Come with me on a journey that will take a look at Riding Clothing for moderate to intense exercise. Understand what you should be looking for and why it’s a good choice. If you’re riding is easy or low intensity, there is no need for special clothes. Just allow movement and be comfortable… see What to wear on a bike?
What Should the Fabric in Riding Clothing do?
Control moisture & allow movement.
With moisture control you are dealing with two elements;
1. Sweat/heat being trapped creates condensation on the inside of your clothing so allow this mositure to get out so that it is not absorbed
2. Rain – stopping moisture from getting in and being absorbed.
Why do you need to control moisture? Once your clothing is wet, in warm conditions, it will lead to chaffing, and in cold conditions, you will feel cold and uncomfortable with extreme situations leading to hypothermia. The combination of wet clothing & wind is dangerous and riding creates a draft without any help from the actual weather conditions. Find out more… Waterproof or Breathable – Bike Jackets Explained…
Allow Movement. Clothing should stretch and be non restricting. Places that this movement is needed are generally joints so across your shoulders, elbows, hips, butt, knees…
Terms you will come across…
- Wicking – allows moisture to move through the fabric weave, pulling it off your skin onto the surface of the fabric to evaporate which is cooling. These types of fabrics have a direction of pull so don’t wear them inside out!
- Breathable – a bit of a contradiction as it prevents water from entering while allowing moisture usually in the form of body heat out. See our story on Breathable Jackets
- Lycra – lycra is a brand name for the generic term spandex and can also be called elastane. Weaved into a fabric it allows stretch and holding of shape. Our Women’s Padded Bike Pants Buying Guide will help you see the range of choices.
- Fast drying – as the name suggests dries at a rapid rate, usually found in base layer garments. Nike coined the term “Dri-fit”
- Anti-microbial – also called odour resistant, this is a treatment applied to the fabric to prevent the build up of bacteria that leads to smell
- Water resistant – repels water to a certain degree
- Waterproof – does not allow water to pass through the fabric. See our story on Waterproof Jackets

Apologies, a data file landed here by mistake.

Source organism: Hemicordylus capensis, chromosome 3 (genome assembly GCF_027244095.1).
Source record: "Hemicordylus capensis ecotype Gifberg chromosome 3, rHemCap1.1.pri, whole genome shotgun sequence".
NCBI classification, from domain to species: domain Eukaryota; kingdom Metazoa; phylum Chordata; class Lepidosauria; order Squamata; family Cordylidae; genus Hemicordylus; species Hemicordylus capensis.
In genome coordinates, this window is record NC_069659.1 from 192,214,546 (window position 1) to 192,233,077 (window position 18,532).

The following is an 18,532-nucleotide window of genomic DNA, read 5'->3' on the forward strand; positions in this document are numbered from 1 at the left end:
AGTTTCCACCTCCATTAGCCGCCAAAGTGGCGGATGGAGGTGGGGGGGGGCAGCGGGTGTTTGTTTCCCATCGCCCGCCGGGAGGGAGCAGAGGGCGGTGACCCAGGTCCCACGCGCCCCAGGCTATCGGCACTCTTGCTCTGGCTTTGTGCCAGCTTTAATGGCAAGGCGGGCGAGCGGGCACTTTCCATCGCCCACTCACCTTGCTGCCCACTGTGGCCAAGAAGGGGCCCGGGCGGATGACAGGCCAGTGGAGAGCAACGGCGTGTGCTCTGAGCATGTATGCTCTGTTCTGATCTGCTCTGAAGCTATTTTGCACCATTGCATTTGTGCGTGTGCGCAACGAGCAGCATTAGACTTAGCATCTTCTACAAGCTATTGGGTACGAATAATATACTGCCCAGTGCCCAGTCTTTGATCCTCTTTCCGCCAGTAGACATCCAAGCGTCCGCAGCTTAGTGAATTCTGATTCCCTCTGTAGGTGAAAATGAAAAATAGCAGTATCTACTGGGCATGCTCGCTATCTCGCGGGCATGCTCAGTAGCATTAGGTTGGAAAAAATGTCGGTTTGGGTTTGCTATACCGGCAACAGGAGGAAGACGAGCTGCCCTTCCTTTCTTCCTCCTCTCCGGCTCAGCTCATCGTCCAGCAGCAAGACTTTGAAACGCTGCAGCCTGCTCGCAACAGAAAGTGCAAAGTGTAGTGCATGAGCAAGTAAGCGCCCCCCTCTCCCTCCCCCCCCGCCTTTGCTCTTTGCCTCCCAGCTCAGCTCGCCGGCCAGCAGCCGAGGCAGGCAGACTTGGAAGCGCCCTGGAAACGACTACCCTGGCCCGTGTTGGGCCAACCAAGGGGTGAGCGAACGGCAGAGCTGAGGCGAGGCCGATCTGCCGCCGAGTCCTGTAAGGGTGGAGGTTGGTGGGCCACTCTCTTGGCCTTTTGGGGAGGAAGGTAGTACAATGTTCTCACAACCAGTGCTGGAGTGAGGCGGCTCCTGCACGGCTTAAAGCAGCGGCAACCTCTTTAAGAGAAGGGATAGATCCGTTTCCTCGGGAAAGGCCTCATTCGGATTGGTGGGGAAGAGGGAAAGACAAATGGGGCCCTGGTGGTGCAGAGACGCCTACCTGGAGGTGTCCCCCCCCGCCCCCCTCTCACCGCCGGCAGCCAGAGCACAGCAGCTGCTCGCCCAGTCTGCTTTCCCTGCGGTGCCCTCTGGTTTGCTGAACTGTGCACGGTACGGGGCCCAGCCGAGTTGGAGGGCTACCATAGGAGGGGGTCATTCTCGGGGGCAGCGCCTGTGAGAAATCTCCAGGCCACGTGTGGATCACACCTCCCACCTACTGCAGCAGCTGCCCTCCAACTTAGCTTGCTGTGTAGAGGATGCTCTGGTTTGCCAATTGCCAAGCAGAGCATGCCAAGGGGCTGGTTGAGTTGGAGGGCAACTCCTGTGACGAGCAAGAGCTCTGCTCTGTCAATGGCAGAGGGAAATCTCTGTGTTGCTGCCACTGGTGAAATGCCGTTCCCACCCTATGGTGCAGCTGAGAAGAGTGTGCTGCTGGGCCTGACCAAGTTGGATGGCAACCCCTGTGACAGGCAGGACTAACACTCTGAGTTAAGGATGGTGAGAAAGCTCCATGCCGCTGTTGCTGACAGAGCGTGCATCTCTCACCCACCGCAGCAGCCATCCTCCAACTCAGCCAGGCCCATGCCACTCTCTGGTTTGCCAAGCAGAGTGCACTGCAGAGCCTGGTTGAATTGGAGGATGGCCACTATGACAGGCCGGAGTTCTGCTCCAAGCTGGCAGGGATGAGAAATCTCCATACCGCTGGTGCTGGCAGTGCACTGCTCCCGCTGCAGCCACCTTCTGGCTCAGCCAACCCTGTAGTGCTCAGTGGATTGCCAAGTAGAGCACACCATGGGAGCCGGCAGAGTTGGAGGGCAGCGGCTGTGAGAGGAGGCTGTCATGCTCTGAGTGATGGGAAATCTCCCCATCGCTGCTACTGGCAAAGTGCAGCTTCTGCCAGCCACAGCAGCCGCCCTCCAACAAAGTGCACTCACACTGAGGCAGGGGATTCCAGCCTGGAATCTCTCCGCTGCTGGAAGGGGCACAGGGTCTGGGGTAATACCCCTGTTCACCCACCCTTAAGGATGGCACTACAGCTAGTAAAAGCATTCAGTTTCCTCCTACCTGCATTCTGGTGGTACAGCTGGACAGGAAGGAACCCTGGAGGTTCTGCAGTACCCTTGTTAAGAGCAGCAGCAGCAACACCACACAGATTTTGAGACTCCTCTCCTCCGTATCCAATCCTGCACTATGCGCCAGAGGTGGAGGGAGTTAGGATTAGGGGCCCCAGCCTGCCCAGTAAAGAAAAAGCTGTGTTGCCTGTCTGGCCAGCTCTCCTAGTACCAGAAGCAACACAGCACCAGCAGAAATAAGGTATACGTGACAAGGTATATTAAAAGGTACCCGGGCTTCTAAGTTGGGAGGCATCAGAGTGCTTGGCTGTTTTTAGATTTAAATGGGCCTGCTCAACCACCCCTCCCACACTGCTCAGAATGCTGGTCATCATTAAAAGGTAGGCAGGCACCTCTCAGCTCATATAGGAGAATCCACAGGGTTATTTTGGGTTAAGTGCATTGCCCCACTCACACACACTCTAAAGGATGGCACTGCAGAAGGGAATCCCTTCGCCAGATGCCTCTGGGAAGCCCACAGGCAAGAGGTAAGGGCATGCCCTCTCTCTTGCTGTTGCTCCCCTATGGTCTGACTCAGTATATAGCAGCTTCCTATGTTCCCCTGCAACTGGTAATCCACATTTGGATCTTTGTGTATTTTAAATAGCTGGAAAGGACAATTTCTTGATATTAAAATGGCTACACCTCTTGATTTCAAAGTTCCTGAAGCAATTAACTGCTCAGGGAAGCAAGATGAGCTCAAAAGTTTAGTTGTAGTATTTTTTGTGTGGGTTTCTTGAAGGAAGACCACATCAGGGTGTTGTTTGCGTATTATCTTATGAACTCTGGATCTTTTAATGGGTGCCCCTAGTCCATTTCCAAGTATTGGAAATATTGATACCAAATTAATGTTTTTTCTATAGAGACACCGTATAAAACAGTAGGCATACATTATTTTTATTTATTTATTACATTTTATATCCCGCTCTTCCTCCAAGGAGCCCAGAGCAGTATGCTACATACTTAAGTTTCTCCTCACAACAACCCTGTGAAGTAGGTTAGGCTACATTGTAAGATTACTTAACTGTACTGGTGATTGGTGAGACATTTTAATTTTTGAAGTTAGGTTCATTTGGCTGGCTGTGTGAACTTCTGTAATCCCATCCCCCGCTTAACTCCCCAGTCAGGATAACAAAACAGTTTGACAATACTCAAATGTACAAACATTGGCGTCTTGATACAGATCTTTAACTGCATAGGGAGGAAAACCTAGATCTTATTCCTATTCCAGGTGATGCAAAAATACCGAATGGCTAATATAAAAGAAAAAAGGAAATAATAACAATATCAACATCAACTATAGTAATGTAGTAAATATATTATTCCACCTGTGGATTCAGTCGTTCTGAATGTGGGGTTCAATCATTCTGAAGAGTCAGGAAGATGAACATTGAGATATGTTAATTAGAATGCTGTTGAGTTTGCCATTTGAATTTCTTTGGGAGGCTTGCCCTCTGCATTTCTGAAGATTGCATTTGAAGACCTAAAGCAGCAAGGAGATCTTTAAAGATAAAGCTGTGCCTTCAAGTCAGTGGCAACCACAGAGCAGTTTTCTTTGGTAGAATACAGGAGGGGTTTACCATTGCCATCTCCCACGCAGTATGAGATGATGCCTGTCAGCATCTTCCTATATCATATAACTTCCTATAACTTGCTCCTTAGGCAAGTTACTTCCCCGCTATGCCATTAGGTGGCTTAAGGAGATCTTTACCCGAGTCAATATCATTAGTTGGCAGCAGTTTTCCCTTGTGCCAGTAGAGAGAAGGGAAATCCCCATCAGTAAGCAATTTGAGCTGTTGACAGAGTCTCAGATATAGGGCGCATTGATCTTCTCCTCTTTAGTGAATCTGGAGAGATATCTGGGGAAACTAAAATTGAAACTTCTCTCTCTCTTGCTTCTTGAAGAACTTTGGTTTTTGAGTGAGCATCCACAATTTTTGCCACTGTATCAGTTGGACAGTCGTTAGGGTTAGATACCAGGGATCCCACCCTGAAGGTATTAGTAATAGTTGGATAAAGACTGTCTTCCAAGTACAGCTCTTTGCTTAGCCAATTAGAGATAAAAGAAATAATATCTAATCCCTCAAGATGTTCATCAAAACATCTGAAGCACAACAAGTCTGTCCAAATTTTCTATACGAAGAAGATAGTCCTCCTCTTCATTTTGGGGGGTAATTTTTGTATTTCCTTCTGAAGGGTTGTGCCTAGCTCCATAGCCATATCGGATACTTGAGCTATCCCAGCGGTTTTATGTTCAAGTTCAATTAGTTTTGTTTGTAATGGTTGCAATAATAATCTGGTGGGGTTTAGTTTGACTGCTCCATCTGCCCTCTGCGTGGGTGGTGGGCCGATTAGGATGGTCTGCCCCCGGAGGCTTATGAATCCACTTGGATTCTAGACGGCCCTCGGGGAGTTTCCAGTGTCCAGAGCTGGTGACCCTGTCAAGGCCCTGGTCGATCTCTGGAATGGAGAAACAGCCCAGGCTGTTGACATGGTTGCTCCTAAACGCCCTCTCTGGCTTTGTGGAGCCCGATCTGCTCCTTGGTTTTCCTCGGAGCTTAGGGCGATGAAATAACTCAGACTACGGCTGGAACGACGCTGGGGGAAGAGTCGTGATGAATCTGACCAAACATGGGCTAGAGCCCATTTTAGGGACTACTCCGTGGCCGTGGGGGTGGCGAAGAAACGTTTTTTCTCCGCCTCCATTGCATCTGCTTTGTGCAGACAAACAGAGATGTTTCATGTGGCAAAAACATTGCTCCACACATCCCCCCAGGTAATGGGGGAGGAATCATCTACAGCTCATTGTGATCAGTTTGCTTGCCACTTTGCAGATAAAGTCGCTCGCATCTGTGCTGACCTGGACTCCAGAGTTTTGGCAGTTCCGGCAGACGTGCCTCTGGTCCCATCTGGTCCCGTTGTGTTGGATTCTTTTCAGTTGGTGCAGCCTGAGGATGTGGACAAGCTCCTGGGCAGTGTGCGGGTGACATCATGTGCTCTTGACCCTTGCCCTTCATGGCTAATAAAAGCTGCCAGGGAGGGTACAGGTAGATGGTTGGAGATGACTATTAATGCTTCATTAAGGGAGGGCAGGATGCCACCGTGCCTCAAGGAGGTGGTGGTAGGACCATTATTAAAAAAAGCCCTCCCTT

Merino tops are ideal for winter riding
Bamboo, Merino create fabrics that can be…
- wicking, soft, durable, naturally anti-microbial, breathable, warm, regulate temperature
Avoid cotton in your base layers (next to your skin), when you are using your bike for exercise, even in your socks. Why? Cotton is hydrophilic which means it is really good at absorbing water and is not quick drying. It can hold up to 25x its own weight in water. This leads to chaffing in the heat and hypothermia in the cold…
“IF YOU REMEMBER ONLY ONE THING ABOUT NATURAL FIBRES, IT SHOULD BE THAT COTTON IS A TERRIBLE CHOICE FOR MODERATE TO HEAVY EXERCISE”
Nylon, polyester, polyamides, lycra create combinations that can be…
- wicking, breathable, fast drying, odour resistant when treated, stretch, durable
Expect blends, manufacturers create exceptional fabrics by choosing two or more fibres for their performance benefits… So as much as you can match your level of exertion to the fabric features.
Wind proof, water proof, water resistant, seam sealed, breathable, reflective, bright
Includes rain jackets, fleece, puffers, waterproof trousers
With outer layers there is always a fight between keeping you dry – being waterproof – and allowing moisture to evaporate – being breathable. It is not easy to get a good combination of both these things in one fabric. Consider your investment in terms of how often you will be riding in the rain and where this riding will be. Isolated trail riding really demands that you have gear that will keep you safe.
Match the type of outer wear you choose to the place and conditions you are expecting to ride in.
Breathable, warmth, anti-microbial, wind proof, easy to remove – zips/openings, bright
Includes fleece/micro fleece, merino jackets, long sleeve, high necks, hoodies, leggings, shorts, arm & leg warmers
A versatile protective layer that should be easy to get on and off. Cyclists often have a range to choose from in this section of their wardrobe. What you reach for will depend on the season or weather you’re about to encounter. This is the layer often carried in bags or around the waist once you have warmed up.
The amount of warmth and protection you need from a mid layer will be very dependent on the season.
Wicking, soft, anti-microbial, stretch, light weight
Includes sports bras, underwear, singlets, t-shirt, cycle shorts/underwear, socks, gloves, beanies
Any item of clothing that comes into contact with your skin can be considered a base layer. When you are exercising on your bike this layer becomes really important for your ongoing comfort. It must be able to manage moisture so those words breathable, wicking and anti-microbial become important.
Tips for Cleaning Women’s Riding Clothing
- some of these fabrics are water repelling/resistant so not easy to clean which leads to smelly exercise gear… washing straight away or pre-soaking is the answer. Either with a gentle anti-microbial detergent or 1 cup of vinegar in a bucket or wash tub of water
- do not use fabric softener on any technical activewear fabric
- wash inside out in cold to warm water (30 degrees maximum) on a gentle machine cycle or hand wash
- avoid tumble drying as this weakens the lycra in your fabric
- look for technical fabrics that are fast drying, colour/fade resistant & anti-wrinkle
- ALWAYS READ THE CARE LABEL
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